NEW YORK DAILY NEWS
Sunday, November 1, 2015, 2:49 PM
Alexi Pappas climbed aboard a Ford pickup truck idling on the Verrazano Narrows Bridge just ahead of the field of professional runners at the start line of the New York City Marathon.
Seats mounted in the bed of the truck faced backwards, so photographers, race officials and other lucky people could relax while watching the runners pound onward through an alleyway of cheering fans.
“We are privileged to witness so much suffering,” said Pappas, the NCAA All-American who is a rising star in the distance-running world who is considering a future entry in the marathon. Currently focused on qualifying for long-distance track events for the 2016 Olympic Games in Rio de Janeiro, she has also done improv comedy, made a film, and graduated from Dartmouth.
Organizers invited Pappas, 23, to ride in a photo truck in part because they hope to entice tomorrow’s distance running celebrities to participate in an event that could always benefit from a little more American star-power in an era where it is dominated by Kenyans and Ethiopians.
Distance running is a sport that is looking for the next transcendent personality and New York Road Runners, which organizes the event, is actively trying to build the sport’s new heroes. Two days before the race, NYRR aired a screening of Pappas’ film, “Tracktown,” at its new, visitor-friendly pavilion near the finish.
On Friday morning, Pappas won NYRR’s “Dash to the Finish Line,” covering the 5K (3.2-mile) distance in 15 minutes, 59 seconds.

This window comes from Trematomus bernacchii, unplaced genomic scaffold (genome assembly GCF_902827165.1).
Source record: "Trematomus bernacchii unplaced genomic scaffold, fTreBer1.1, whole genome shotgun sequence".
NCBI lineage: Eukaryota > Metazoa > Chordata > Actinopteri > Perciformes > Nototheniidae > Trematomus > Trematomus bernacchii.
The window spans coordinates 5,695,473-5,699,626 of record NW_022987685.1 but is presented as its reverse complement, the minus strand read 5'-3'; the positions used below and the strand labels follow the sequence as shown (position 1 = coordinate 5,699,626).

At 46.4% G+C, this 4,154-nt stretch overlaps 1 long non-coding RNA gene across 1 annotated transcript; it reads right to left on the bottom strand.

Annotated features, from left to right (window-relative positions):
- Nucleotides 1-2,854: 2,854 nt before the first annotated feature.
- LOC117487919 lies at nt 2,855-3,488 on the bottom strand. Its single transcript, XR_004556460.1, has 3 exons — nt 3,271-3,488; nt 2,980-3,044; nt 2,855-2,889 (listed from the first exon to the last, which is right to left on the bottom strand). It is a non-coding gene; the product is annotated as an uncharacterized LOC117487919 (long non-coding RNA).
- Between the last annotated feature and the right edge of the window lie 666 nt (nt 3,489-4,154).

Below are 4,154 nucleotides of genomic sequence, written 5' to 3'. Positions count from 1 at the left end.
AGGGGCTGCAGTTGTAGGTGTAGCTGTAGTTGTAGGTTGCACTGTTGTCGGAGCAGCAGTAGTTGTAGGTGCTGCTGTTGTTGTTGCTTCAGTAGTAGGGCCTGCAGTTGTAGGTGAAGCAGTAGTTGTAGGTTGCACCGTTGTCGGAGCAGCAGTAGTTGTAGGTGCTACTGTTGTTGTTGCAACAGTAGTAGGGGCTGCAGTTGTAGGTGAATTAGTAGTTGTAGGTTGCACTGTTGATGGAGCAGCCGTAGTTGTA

On the marathon course two days later, Pappas posted selfies and action shots to Twitter, waved to the crowds, and watched the lead group dwindle from 11 to nine to four, until there was only race winner Mary Keitany of Kenya.
“It’s like watching your big sister getting ready for the prom,” she said. “She’s doing her hair, and you’ve got this frizzy hair.”
As the truck made its way through five boroughs, one of the photos she’d posted to Twitter spread because ESPN personality Darren Rovell had retweeted it, noting that the truck also carried Marlins Man, the Florida attorney semi-famous on the Internet for appearing at major sporting events wearing an orange Marlins hoodie.
To Pappas, the real celebrities were Keitany and the Ethiopians who finished second and third, Aselefech Mergia and Tigist Tufa.
“To be that close is electric and amazing,” said Pappas at the end. “It was really inspiring to watch women that I’ve seen train or race from afar close up.”
As the photo truck pulled into the roaring finish stadium a few hundred yards ahead of Keitany, it was diverted off the course just before the finish line. When it pulled to a stop, Pappas made a sprinter’s dash for a portable toilet.
After emerging, she said the experience of riding the famous course had been like “looking into the future.”
“I fell in love with the city as we drove through it,” she said, “making eye contact with more people than I’ve ever made eye contact with in a day.”